Easter Microplate Expedition
March 30, 2005 Day 19
Please visit the ChEss website for additional information and translations in Español, Português, and Français.
Transit day. We are steaming at 12 knots NNW from 31°S to
23.5°S to a dive site on the NW corner of the Easter Microplate. We'll have several dives here and possibly some dredging.
We have one remaining dive site at 26°N, and then there's a short, overnight run to Easter Island at the end. The weather continues to be excellent: sunny with blue skies, comfortable swell, and the daytime temperatures steadily increasing as we work north, to a pleasant
24°C (75°F) today.
Tevnia anterior. This juvenile vestimentiferan,
Tevnia, was taken from near a hot smoker. All that can be seen of the worm is its plume emerging from the white tube. The plume is made up of filaments packed with blood vessels as well a white plug, the obturaculum, that closes the tube when the worm withdraws to protect against predators such as crabs. Field width is 1 cm.
Photo by Greg Rouse, South Australian Museum.
Closeup of trophosome of the vestimentiferan Oasisia. The trophosome is packed with developing sperm or eggs as well as blood vessels and tissue full of symbiotic bacteria. Field width is 1mm. Photo by Greg Rouse, South Australian Museum.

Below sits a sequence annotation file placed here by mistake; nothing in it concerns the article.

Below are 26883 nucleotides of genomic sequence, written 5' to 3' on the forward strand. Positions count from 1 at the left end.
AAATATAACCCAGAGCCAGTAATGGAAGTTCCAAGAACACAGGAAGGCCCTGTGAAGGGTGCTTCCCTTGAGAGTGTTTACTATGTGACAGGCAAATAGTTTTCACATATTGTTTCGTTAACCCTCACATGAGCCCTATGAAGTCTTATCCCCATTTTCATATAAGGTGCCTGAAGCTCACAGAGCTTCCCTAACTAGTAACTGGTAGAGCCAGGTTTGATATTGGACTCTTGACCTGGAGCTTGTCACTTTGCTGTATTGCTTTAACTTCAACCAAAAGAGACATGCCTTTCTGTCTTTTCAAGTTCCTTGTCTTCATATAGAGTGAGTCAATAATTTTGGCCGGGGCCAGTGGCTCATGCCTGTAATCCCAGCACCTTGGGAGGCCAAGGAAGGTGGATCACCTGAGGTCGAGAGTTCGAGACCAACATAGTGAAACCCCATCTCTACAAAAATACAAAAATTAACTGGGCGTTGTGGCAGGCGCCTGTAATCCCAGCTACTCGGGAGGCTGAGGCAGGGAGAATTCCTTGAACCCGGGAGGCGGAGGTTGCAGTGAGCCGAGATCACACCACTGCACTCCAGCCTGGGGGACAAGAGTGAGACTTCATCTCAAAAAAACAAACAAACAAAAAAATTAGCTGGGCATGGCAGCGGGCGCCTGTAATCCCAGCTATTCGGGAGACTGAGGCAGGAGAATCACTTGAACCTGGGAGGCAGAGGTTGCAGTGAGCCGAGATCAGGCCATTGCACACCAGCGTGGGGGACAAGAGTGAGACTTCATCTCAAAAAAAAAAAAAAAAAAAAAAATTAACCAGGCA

Left image: Crab recruit. A young bythograeid crab that has recently settled from the plankton. Field width is 5mm. Right image: Echinopelta (4mm). Another limpet, with small spines all over its shell. Found near vents. Photo by Greg Rouse, South Australian Museum.
First Mate Mitzi, our medical officer, keeping clinic hours in the ship's hospital. She says the most common cases are injuries, like grit blowing into eyes during rust removal work, fingers getting caught in bulkhead doors, and injuries from ping-pong games. The hospital has five beds (three shown here), medications and first aid equipment, and perhaps most importantly, a telephone that connects via satellite to the 24-hour Medical Advisory Service.
Semifinals of the cruise-long ping-pong tournament: Ana vs. the Captain. Both are seasoned, ruthless players. The games were neck-and-neck, hard-fought, and no-holds-barred, with precision hits, wild spins, and fast attacks. In the end, the Captain reigned supreme.
Mark (Alvin tech) juggling while balancing on one of Alvin's rails.
All underwater photos were taken with the submersible Alvin, and are courtesy of Woods Hole Oceanographic Institution.